When I first realized I wanted to become a coach and organizational consultant, it was because someone influenced me. It wasn’t intentional on their part and they never knew their influence set me on a new journey.

I was well into adulthood when I completed my master’s degree.  I was living in England at the time and I discovered a powerful program at the local university. It was an intensive course – a commanding study on leadership, transformation, and the role of business in society.  It spoke to me because too many organizations at that time approached work with an “assembly line” style.  Tasks were completed with little thought as to how or how the employee felt about their role.

The Power of Transformative Leadership

One quarter, we had a guest lecturer that would teach us every Wednesday afternoon.  He was regarded as one of the leading thinkers in the field of Transformative Leadership.  His work was based on emerging research from neurology and psychology as well as his own exploration of human consciousness over thirty years. He worked with Fortune 500 companies, international organizations, and even the United Nations.

In between lectures, he traveled extensively. He would regularly share insight into his client experiences.  Whether it was listening to how he began his day with meditation and yoga on the beaches of Goa, India, his lectures at other universities, or the impact of change that was occurring in his clients’ organizations, I was mesmerized.  He ignited a spark in me that still burns today.  A spark of imagination, a spark of courage, a spark of transformation, and a spark of drive to deepen and act upon my own vision.

As I think back to those times, I clearly remember how motivated and excited I was to approach a new career. If I can give a fraction of that motivation and insight to those I coach, I figure I’m doing well.  But, it is not without work. It is a progress and it deepens through time as I deepen my own vision.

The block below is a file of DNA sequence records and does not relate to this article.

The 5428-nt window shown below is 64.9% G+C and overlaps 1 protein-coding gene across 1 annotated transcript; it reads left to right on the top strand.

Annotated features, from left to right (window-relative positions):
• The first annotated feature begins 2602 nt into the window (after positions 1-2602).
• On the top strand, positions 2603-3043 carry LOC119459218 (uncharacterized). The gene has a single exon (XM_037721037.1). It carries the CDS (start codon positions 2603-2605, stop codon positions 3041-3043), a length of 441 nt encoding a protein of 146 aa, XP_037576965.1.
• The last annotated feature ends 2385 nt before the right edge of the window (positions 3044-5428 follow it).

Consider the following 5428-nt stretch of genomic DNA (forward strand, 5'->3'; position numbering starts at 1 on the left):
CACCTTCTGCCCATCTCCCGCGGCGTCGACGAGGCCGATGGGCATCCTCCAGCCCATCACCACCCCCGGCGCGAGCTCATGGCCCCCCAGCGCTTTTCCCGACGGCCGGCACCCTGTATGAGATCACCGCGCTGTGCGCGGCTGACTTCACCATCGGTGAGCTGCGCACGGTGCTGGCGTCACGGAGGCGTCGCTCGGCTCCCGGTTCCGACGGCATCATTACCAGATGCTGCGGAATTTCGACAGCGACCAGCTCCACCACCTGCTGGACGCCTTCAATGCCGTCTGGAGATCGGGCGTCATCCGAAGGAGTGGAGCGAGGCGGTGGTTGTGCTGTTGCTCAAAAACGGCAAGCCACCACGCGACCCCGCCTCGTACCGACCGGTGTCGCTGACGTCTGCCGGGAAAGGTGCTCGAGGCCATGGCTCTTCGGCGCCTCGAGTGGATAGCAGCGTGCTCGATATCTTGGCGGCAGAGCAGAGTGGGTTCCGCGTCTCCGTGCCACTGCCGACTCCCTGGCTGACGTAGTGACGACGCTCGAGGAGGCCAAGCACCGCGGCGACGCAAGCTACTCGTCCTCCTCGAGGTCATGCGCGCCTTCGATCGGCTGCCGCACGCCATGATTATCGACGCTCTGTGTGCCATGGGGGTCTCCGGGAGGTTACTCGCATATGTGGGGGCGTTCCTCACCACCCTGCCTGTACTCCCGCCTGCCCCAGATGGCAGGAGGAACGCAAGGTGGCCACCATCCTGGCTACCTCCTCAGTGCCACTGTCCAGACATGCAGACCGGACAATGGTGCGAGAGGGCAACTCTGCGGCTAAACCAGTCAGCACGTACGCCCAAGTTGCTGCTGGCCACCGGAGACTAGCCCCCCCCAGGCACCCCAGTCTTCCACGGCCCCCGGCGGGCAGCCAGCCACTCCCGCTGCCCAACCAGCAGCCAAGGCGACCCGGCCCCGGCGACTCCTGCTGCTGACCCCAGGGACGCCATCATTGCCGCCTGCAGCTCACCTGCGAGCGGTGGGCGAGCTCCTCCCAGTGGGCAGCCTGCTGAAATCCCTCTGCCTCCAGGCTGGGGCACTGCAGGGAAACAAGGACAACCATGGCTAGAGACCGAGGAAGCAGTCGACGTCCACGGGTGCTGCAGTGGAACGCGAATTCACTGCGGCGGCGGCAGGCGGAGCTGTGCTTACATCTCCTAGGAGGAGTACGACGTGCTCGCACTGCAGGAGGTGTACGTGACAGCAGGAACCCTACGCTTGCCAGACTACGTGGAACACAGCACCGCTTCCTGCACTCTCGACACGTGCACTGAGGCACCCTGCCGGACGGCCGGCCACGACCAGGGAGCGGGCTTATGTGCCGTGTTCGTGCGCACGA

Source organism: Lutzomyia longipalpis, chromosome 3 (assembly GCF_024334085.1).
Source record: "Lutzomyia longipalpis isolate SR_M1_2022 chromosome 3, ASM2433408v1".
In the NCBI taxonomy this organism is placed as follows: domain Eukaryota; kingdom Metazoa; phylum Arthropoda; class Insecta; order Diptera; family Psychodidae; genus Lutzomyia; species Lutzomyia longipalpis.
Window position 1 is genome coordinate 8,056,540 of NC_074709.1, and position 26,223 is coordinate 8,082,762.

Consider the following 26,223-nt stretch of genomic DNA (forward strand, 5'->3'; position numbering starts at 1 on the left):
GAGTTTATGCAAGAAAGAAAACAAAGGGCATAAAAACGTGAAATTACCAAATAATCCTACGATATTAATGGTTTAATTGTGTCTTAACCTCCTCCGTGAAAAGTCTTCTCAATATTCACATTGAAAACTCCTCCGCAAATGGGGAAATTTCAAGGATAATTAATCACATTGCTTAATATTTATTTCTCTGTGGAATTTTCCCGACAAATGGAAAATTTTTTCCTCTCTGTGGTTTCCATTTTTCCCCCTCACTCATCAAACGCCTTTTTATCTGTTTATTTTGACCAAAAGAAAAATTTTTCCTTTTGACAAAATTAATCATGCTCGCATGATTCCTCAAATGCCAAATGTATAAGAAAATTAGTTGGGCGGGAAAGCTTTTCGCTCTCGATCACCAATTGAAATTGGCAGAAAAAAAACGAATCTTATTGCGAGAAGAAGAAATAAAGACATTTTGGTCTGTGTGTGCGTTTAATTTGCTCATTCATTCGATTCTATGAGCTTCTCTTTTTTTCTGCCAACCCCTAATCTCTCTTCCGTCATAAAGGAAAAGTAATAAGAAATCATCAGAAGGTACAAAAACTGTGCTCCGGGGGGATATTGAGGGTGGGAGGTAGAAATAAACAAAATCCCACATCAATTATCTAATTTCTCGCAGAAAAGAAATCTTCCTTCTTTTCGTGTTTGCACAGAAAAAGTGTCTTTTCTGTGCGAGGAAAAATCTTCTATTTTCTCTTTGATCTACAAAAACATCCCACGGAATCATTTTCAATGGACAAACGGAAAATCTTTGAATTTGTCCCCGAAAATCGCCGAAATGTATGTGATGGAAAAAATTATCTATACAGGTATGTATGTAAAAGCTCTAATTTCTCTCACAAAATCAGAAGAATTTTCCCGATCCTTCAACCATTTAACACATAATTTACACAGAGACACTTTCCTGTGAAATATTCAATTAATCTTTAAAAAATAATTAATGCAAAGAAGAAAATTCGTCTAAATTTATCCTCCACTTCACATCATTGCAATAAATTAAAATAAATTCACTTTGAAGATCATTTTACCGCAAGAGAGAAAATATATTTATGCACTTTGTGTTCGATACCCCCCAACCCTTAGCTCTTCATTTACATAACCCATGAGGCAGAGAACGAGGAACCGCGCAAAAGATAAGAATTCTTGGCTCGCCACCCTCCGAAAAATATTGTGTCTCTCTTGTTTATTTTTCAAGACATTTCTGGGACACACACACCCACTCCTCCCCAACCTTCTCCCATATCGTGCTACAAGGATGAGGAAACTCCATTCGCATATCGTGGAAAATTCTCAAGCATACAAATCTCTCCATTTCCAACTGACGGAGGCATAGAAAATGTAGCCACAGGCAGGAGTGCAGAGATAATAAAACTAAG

What makes someone influential?

When it comes to leadership, some people seem to be naturally inspirational and influential. Others work on it a bit longer and harder. Whether you are climbing up the corporate ladder or want your voice to be heard, your influencing skills are a foundation of leadership success.

You can gain influence through a title, but the greater level of influence comes with your capacity to become a compelling force that can drive results. Influence goes beyond being honest, trustworthy, ethical, and moral. The most influential leaders share common characteristics that win people over.

The top 5 characteristics of influential people

1. Having a Message That is Well-Communicated and Remembered

Influential people are not afraid to have a larger-than-life vision. They hone that vision and everything they do is a deliberate step towards making that vision a reality. In marketing, the term “effective frequency” is used to define the number of times a consumer must be exposed to a marketing message before the advertiser gets the desired response.  An influencer will not only verbally communicate their vision, but their beliefs, actions, and intents are mirrored in every behavior. As their message is echoed, retold, and absorbed, their message will be remembered.

2. Not Allowing Public Opinion and Trends to Impact Objectivity

Influencers maintain a steadfast belief system and are brave enough to present a different point of view and perspective. While others can easily be swayed by trends or public opinion, an influencer will seek out facts and form an opinion carefully.  They are not afraid to change their opinion when facts rise to the surface that may conflict with their original ideas, but they will never jump on a bandwagon without facts and research.